Christ was not only the leader of the Hebrews in the wilderness--the Angel in whom was the name of Jehovah, and who, veiled in the cloudy pillar, went before the host--but it was He who gave the law to Israel. [SEE APPENDIX, NOTE 7.] Amid the awful glory of Sinai, Christ declared in the hearing of all the people the ten precepts of His Father's law. It was He who gave to Moses the law engraved upon the tables of stone. {PP 366.2}

It was Christ that spoke to His people through the prophets. The apostle Peter, writing to the Christian church, says that the prophets "prophesied of the grace that should come unto you: searching what, or what manner of time the Spirit of Christ which was in them did signify, when it testified beforehand the sufferings of Christ and the glory that should follow." 1 Peter 1:10, 11. It is the voice of Christ that speaks to us through the Old Testament. "The testimony of Jesus is the spirit of prophecy." Revelation 19:10. {PP 366.3}

In His teachings while personally among men Jesus directed the minds of the people to the Old Testament. He said to the Jews, "Ye search the Scriptures, because ye think that in them ye have eternal life; and these are they which bear witness of Me." John 5:39, R.V. At this time the books of the Old Testament were the only part of the Bible in existence. Again the Son of God declared, "They have Moses and the prophets; let them hear them." And He added, "If they hear not Moses and the prophets, neither will they be persuaded, though one rose from the dead." Luke 16:29, 31. {PP 367.1}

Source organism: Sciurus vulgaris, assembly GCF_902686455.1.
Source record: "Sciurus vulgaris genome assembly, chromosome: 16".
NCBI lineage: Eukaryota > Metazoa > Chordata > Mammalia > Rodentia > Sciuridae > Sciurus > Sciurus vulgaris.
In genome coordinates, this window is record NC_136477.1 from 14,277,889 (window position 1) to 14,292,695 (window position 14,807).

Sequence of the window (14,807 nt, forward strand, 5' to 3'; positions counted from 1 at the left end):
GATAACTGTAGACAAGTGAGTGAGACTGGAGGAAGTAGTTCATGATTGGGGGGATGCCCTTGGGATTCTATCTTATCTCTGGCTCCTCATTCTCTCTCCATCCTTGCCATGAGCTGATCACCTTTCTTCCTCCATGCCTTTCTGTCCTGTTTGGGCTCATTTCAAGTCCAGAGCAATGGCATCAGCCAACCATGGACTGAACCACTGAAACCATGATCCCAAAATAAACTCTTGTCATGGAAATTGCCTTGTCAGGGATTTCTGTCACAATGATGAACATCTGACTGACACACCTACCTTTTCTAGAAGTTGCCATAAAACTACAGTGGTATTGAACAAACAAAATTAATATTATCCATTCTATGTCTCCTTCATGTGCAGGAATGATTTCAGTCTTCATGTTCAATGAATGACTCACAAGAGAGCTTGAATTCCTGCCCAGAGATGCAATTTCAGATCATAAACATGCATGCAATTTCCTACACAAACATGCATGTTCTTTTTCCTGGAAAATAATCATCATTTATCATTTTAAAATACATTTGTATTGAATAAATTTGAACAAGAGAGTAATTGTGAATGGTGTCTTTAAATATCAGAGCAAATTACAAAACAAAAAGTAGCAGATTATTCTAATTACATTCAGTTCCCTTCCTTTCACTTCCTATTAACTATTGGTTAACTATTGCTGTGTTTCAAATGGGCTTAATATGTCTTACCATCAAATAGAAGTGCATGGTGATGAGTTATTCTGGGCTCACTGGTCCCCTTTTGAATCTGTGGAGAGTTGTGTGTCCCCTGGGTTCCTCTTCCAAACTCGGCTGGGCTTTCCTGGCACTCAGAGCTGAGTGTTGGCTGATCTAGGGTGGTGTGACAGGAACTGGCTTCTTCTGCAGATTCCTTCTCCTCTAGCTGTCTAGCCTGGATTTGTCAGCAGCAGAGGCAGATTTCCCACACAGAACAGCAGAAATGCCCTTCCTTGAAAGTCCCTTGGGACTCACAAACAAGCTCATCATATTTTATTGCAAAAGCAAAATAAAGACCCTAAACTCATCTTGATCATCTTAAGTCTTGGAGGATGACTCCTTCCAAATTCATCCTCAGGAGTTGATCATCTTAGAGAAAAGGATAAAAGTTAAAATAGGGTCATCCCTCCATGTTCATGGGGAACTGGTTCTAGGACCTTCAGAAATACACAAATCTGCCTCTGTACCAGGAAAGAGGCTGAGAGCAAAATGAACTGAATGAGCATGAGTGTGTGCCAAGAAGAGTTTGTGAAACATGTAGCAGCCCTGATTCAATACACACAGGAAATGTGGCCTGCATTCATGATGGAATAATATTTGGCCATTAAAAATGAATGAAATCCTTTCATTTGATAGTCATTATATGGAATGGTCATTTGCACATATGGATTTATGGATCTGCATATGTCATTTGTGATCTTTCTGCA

The ceremonial law was given by Christ. Even after it was no longer to be observed, Paul presented it before the Jews in its true position and value, showing its place in the plan of redemption and its relation to the work of Christ; and the great apostle pronounces this law glorious, worthy of its divine Originator. The solemn service of the sanctuary typified the grand truths that were to be revealed through successive generations. The cloud of incense ascending with the prayers of Israel represents His righteousness that alone can make the sinner's prayer acceptable to God; the bleeding victim on the altar of sacrifice testified of a Redeemer to come; and from the holy of holies the visible token of the divine Presence shone forth. Thus through age after age of darkness and apostasy faith was kept alive in the hearts of men until the time came for the advent of the promised Messiah. {PP 367.2}

Jesus was the light of His people--the Light of the world--before He came to earth in the form of humanity. The first gleam of light that pierced the gloom in which sin had wrapped the world, came from Christ. And from Him has come every ray of heaven's brightness that has fallen upon the inhabitants of the earth. In the plan of redemption Christ is the Alpha and the Omega--the First and the Last. {PP 367.3}

Since the Saviour shed His blood for the remission of sins, and ascended to heaven "to appear in the presence of God for us" (Hebrews 9:24), light has been streaming from the cross of Calvary and from the holy places of the sanctuary above. But the clearer light granted us should not cause us to despise that which in earlier times was received through the types pointing to the coming Saviour. The gospel of Christ sheds light upon the Jewish economy and gives significance to the ceremonial law. As new truths are revealed, and that which has been known from the beginning is brought into clearer light, the character and purposes of God are made manifest in His dealings with His chosen people. Every additional ray of light that we receive gives us a clearer understanding of the plan of redemption, which is the working out of the divine will in the salvation of man. We see new beauty and force in the inspired word, and we study its pages with a deeper and more absorbing interest. {PP 367.4}

Israel was to be a missionary to the world